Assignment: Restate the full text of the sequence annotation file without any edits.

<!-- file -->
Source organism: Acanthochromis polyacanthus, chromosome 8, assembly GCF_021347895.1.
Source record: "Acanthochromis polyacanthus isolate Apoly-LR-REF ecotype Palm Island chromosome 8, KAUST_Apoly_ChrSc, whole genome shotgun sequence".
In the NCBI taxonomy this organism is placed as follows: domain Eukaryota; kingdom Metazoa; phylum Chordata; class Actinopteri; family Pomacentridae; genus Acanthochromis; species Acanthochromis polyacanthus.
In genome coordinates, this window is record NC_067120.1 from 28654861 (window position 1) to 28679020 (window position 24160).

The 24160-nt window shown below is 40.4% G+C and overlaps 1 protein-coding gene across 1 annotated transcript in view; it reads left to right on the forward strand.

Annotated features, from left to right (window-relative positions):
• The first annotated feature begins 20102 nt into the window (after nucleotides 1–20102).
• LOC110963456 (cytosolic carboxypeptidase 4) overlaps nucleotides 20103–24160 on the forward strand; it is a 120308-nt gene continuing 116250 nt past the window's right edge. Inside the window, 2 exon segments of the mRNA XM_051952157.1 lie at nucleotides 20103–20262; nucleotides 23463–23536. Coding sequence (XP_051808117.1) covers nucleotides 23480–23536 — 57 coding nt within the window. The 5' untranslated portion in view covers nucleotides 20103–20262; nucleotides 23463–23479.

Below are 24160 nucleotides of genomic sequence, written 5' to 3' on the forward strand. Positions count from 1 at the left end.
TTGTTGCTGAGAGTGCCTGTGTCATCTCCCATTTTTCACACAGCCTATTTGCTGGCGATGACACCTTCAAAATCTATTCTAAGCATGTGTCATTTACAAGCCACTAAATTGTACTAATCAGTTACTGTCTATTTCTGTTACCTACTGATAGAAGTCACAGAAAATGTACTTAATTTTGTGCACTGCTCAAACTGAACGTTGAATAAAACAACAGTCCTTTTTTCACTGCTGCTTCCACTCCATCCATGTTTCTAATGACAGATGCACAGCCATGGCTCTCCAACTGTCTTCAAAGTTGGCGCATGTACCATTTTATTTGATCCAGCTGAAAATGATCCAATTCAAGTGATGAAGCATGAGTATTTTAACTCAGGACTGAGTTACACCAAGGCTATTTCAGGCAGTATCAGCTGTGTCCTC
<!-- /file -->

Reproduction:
Source organism: Acanthochromis polyacanthus, chromosome 8, assembly GCF_021347895.1.
Source record: "Acanthochromis polyacanthus isolate Apoly-LR-REF ecotype Palm Island chromosome 8, KAUST_Apoly_ChrSc, whole genome shotgun sequence".
In the NCBI taxonomy this organism is placed as follows: domain Eukaryota; kingdom Metazoa; phylum Chordata; class Actinopteri; family Pomacentridae; genus Acanthochromis; species Acanthochromis polyacanthus.
In genome coordinates, this window is record NC_067120.1 from 28654861 (window position 1) to 28679020 (window position 24160).

The 24160-nt window shown below is 40.4% G+C and overlaps 1 protein-coding gene across 1 annotated transcript in view; it reads left to right on the forward strand.

Annotated features, from left to right (window-relative positions):
• The first annotated feature begins 20102 nt into the window (after nucleotides 1–20102).
• LOC110963456 (cytosolic carboxypeptidase 4) overlaps nucleotides 20103–24160 on the forward strand; it is a 120308-nt gene continuing 116250 nt past the window's right edge. Inside the window, 2 exon segments of the mRNA XM_051952157.1 lie at nucleotides 20103–20262; nucleotides 23463–23536. Coding sequence (XP_051808117.1) covers nucleotides 23480–23536 — 57 coding nt within the window. The 5' untranslated portion in view covers nucleotides 20103–20262; nucleotides 23463–23479.

Below are 24160 nucleotides of genomic sequence, written 5' to 3' on the forward strand. Positions count from 1 at the left end.
TTGTTGCTGAGAGTGCCTGTGTCATCTCCCATTTTTCACACAGCCTATTTGCTGGCGATGACACCTTCAAAATCTATTCTAAGCATGTGTCATTTACAAGCCACTAAATTGTACTAATCAGTTACTGTCTATTTCTGTTACCTACTGATAGAAGTCACAGAAAATGTACTTAATTTTGTGCACTGCTCAAACTGAACGTTGAATAAAACAACAGTCCTTTTTTCACTGCTGCTTCCACTCCATCCATGTTTCTAATGACAGATGCACAGCCATGGCTCTCCAACTGTCTTCAAAGTTGGCGCATGTACCATTTTATTTGATCCAGCTGAAAATGATCCAATTCAAGTGATGAAGCATGAGTATTTTAACTCAGGACTGAGTTACACCAAGGCTATTTCAGGCAGTATCAGCTGTGTCCTC